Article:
“In recent years, there have not been any substantive arguments against the reports and items we publish on substantive human rights issues.” (PCATI press release, January 11, 2011)
The Public Committee against Torture in Israel’s (PCATI) report, “When the exception becomes the rule” (December 28, 2010), denounces the Israeli General Security Service (GSS – Shin Bet) practice of allegedly denying some suspects contact with their lawyers during interrogations. The publication also accuses Israel’s High Court of Justice (HCJ) of enabling of the GSS’s claimed abuse. The report also obscures that in some cases, contact was denied because of instances where lawyers abused their access to prisoners in order to support terrorist activity.
NGO Monitor’s analysis demonstrates that PCATI uses unreliable sources, levels unverifiable accusations at the GSS and HCJ, relies on questionable statistical data, and removes the context of terrorism. For instance, based on merely 61 interviews, PCATI claims that there is widespread abuse of prisoners. The NGO does not provide the criteria for selecting the 61 testimonies, nor explain how they constitute a statistically representative sample. Similarly, PCATI estimates that 8,379-10,773 detainees have been held without representation by the GSS from 2000 to 2007 (70% to 90% of West Bank Palestinians interrogated by the GSS, according to PCATI) merely based on discussions with eight lawyers and publications from other unreliable NGOs (Yesh Din, B’Tselem, and HaMoked). No hard data or analysis is provided to support these anecdotal claims.
At the report’s official launch (held at the Hebrew University Law School on December 12, 2010), the publication’s author, Maya Rosenfeld, referred to Palestinians arrested under suspicion of terrorism as “political prisoners” and claimed that the denial of access to a lawyer was a form of torture. Rosenfeld rejected the notion that there could be security grounds for detaining suspects without access to a lawyer, stating that the sole rationale behind the GSS actions was maintaining “the Occupation”. In contrast, when warranted, the Israeli Supreme Court has accepted national security as grounds for denying legal counsel, most recently in the January 2011 rejection of a petition by Yesh Din and the Movement for the Freedom of Information. Justice Handel said that the concern that this information would inadvertently assist hostile elements was “not a theoretical concern but a significant and well founded one.”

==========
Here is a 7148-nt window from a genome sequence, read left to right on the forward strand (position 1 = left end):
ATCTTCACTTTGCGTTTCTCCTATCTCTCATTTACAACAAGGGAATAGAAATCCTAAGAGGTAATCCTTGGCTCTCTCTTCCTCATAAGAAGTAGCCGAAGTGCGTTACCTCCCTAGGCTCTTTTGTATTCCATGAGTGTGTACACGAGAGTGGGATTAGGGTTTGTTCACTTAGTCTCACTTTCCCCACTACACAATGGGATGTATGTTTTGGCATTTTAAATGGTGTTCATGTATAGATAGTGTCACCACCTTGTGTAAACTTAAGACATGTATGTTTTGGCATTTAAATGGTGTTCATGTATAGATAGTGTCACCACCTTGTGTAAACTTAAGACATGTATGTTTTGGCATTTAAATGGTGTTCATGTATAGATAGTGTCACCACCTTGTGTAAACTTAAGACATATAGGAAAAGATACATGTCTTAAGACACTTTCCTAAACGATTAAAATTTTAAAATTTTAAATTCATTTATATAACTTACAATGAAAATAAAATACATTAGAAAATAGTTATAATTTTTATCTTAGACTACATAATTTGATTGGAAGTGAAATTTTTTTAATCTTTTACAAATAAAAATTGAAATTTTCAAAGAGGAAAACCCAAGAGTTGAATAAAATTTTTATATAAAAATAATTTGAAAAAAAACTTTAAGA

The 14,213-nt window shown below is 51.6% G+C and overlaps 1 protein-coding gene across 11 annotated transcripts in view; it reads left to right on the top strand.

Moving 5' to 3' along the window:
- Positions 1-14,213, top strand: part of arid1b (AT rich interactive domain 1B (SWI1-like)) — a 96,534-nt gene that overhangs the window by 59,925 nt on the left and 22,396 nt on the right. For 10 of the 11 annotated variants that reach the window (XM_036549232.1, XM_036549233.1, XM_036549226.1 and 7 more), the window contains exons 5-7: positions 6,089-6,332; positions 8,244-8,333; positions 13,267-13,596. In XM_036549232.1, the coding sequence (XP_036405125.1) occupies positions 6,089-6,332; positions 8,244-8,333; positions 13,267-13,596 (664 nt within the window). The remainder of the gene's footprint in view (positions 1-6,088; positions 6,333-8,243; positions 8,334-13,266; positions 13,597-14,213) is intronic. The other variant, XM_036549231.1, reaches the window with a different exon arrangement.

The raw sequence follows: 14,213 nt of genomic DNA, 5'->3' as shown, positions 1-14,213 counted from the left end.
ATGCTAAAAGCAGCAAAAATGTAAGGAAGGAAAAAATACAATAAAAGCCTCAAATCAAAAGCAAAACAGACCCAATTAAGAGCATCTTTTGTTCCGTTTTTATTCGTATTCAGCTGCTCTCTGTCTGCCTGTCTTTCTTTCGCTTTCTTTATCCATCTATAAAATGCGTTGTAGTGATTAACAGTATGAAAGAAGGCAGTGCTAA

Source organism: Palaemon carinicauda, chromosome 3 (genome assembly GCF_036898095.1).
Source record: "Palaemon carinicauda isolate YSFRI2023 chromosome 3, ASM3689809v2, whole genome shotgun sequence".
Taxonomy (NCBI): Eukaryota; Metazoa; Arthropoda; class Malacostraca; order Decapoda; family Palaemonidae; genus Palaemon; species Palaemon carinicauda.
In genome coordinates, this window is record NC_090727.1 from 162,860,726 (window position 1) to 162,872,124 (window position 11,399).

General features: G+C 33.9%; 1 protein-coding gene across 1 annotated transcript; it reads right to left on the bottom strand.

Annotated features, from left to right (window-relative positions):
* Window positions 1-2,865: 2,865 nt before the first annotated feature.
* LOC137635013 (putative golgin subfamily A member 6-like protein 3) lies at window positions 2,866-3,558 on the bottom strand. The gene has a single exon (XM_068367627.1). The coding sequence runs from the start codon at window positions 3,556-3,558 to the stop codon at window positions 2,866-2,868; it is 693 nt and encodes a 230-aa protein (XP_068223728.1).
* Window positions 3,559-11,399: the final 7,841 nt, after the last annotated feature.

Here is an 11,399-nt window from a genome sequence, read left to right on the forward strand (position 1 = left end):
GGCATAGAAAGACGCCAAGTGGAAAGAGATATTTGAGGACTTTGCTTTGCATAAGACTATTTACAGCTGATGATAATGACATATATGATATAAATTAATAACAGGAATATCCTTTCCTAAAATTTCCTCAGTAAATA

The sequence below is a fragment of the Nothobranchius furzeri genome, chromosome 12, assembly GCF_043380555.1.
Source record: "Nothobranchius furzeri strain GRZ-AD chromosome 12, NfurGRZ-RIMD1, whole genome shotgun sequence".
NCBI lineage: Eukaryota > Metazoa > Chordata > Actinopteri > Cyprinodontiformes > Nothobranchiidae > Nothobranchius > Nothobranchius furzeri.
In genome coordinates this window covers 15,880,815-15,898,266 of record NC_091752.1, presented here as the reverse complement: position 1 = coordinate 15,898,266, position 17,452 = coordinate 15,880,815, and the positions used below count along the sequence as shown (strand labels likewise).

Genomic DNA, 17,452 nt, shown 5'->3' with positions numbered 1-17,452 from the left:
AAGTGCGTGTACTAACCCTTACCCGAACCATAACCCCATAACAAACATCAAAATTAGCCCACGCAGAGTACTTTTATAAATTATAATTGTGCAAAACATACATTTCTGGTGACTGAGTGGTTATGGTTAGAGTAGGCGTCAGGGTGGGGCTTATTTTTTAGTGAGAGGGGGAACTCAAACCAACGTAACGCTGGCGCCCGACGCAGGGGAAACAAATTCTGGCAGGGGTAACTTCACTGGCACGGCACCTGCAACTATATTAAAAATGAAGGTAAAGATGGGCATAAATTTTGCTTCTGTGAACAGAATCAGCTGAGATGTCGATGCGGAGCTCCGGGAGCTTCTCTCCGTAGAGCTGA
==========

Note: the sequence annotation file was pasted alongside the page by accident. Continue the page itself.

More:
In response to Rosenfeld, Deputy State Prosecutor Shai Nitzan refuted the methodology, accuracy, and conclusions of the report as “baseless” and “unfounded.”
Following is a summary of his main points:
1. Baseless legal claims and accusations against the High Court of Justice (HCJ) and the State Attorney’s Office
2. Omitting the context of terrorism
3. Misrepresenting the security rationale and methods of GSS operations
1. Baseless legal claims and accusations against the High Court of Justice (HCJ) and the State Attorney’s Office:
- The report alleges that of the 80 appeals filed with the HCJ in 2005, half were dismissed and half were rejected. However, PCATI does not mention that the 40 dismissals occurred because a ruling was unnecessary: after the HCJ agreed to hear the petition, the GSS removed the restriction.
- PCATI’s sweeping claim that the HCJ does not interfere with the work of the GSS overlooks two landmark cases: HCJ case #5100/94, Public Committee against Torture in Israel v. the Government of Israel and the General Security Service, which specifically forbids the use of torture in interrogations; and the February 11, 2010 HCJ decision, which struck down a Knesset law enabling the extension of arrests without the suspect being present at the hearings.
- The report claims that “interrogation + incommunicado = confession,” i.e. that GSS practices constitute torture and result in false confessions. In reality, suspects do not always confess in these circumstances. Therefore, Israeli authorities choose to prosecute offenses that are not connected to security concerns, but will result in conviction (ala Al Capone).
- The report makes contradictory claims: On page 30, PCATI writes that 88% of suspects were given a document informing them of their rights – including the right to remain silent; but on page 31, PCATI claims that 57.9% were not informed of the right to remain silent.
2. Omitting the context of terrorism:
- PCATI largely ignores the systematic Palestinian terror campaign, in which more than 1200 Israelis were killed, during the period of the study. The GSS arrested and interrogated a large number of suspected terrorists in this period. These arrests prevented a large number of terrorist attacks.
- Rosenfeld ignores that in some cases, suspects’ lawyers obstructed justice and aided terror organizations. In several instances, ignored by PCATI, lawyers abused their access to prisoners to transfer funds from Hamas and Islamic Jihad headquarters in Gaza, and incidents in which lawyers smuggled messages, cellular phones, and weapons into jail.
3. Misrepresenting the security rationale and methods of GSS operations:
- In contrast to PCATI’s allegations of widespread abuse, this measure is used limited circumstances.
- Simiarly, allegations of ill treatment and torture of suspects are also unfounded. There are only a small number of cases filed with the HCJ accusing the GSS of torture.
- The author of the report claims that the sole rationale behind the GSS’ actions is its intent to prolong the Occupation. This is a political assertion.